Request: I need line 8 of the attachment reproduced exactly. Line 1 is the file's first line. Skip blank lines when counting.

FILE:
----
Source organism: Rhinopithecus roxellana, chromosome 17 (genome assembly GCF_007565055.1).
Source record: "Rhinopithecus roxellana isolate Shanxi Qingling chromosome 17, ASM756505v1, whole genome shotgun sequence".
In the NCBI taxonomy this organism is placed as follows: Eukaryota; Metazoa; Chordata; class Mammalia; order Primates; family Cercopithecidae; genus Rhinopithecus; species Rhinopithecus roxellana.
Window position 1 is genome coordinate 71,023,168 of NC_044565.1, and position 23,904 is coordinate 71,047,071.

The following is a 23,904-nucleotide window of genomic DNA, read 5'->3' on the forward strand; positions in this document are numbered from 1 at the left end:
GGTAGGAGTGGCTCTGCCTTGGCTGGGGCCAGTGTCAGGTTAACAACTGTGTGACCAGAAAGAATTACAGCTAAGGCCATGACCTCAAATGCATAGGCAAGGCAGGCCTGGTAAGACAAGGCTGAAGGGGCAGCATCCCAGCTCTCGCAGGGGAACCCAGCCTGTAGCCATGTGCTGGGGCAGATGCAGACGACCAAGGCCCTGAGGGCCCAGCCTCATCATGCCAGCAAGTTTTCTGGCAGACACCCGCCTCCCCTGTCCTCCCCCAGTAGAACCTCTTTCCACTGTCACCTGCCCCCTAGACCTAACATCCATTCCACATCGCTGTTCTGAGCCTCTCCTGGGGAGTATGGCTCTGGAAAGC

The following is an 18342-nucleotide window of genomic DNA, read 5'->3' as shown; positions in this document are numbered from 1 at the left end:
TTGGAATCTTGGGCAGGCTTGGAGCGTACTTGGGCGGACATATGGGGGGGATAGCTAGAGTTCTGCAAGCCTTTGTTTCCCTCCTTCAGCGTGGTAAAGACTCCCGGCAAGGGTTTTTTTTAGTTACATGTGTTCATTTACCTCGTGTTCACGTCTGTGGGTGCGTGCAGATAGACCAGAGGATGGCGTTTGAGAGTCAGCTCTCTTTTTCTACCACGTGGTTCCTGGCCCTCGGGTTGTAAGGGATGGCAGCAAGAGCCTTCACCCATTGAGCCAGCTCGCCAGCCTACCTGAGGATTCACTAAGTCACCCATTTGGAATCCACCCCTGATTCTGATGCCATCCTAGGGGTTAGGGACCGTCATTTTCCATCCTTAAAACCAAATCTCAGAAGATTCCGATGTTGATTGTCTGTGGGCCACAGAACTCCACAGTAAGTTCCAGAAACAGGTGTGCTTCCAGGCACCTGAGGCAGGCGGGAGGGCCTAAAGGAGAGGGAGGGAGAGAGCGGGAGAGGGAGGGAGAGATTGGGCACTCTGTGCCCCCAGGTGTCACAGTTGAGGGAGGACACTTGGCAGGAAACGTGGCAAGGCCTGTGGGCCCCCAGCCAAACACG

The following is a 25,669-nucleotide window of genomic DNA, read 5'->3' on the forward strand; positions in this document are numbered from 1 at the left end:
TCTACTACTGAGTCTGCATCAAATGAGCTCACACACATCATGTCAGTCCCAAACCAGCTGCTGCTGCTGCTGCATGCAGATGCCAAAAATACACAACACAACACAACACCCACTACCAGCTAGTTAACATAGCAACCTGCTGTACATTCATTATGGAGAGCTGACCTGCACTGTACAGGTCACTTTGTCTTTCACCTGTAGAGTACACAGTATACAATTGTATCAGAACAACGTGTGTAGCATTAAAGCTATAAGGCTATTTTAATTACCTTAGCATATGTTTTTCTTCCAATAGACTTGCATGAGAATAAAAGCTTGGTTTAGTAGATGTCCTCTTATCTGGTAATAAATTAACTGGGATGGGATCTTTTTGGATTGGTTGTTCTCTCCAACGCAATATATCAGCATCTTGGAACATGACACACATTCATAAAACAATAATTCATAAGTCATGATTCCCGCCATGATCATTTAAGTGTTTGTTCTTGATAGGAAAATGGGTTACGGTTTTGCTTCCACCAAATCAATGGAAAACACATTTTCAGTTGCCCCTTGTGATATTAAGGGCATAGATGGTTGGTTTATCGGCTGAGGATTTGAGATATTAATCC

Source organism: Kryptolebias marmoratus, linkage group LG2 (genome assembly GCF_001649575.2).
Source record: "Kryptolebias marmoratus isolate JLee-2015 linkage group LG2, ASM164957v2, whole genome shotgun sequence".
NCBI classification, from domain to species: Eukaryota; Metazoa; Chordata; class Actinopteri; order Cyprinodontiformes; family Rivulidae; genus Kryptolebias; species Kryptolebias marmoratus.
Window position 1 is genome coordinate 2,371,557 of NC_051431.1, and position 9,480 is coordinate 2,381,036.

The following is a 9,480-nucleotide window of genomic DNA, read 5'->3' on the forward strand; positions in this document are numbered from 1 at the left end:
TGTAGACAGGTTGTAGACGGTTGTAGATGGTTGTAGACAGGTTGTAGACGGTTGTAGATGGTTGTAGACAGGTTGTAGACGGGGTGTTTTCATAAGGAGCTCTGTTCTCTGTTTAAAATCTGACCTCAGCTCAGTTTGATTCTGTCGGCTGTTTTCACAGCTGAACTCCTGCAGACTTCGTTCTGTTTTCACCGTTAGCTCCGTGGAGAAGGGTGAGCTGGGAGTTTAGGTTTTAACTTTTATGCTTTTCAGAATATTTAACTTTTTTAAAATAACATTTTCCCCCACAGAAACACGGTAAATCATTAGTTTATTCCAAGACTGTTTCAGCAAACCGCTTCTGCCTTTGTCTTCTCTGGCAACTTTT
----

TTGGAATCTTGGGCAGGCTTGGAGCGTACTTGGGCGGACATATGGGGGGGATAGCTAGAGTTCTGCAAGCCTTTGTTTCCCTCCTTCAGCGTGGTAAAGACTCCCGGCAAGGGTTTTTTTTAGTTACATGTGTTCATTTACCTCGTGTTCACGTCTGTGGGTGCGTGCAGATAGACCAGAGGATGGCGTTTGAGAGTCAGCTCTCTTTTTCTACCACGTGGTTCCTGGCCCTCGGGTTGTAAGGGATGGCAGCAAGAGCCTTCACCCATTGAGCCAGCTCGCCAGCCTACCTGAGGATTCACTAAGTCACCCATTTGGAATCCACCCCTGATTCTGATGCCATCCTAGGGGTTAGGGACCGTCATTTTCCATCCTTAAAACCAAATCTCAGAAGATTCCGATGTTGATTGTCTGTGGGCCACAGAACTCCACAGTAAGTTCCAGAAACAGGTGTGCTTCCAGGCACCTGAGGCAGGCGGGAGGGCCTAAAGGAGAGGGAGGGAGAGAGCGGGAGAGGGAGGGAGAGATTGGGCACTCTGTGCCCCCAGGTGTCACAGTTGAGGGAGGACACTTGGCAGGAAACGTGGCAAGGCCTGTGGGCCCCCAGCCAAACACG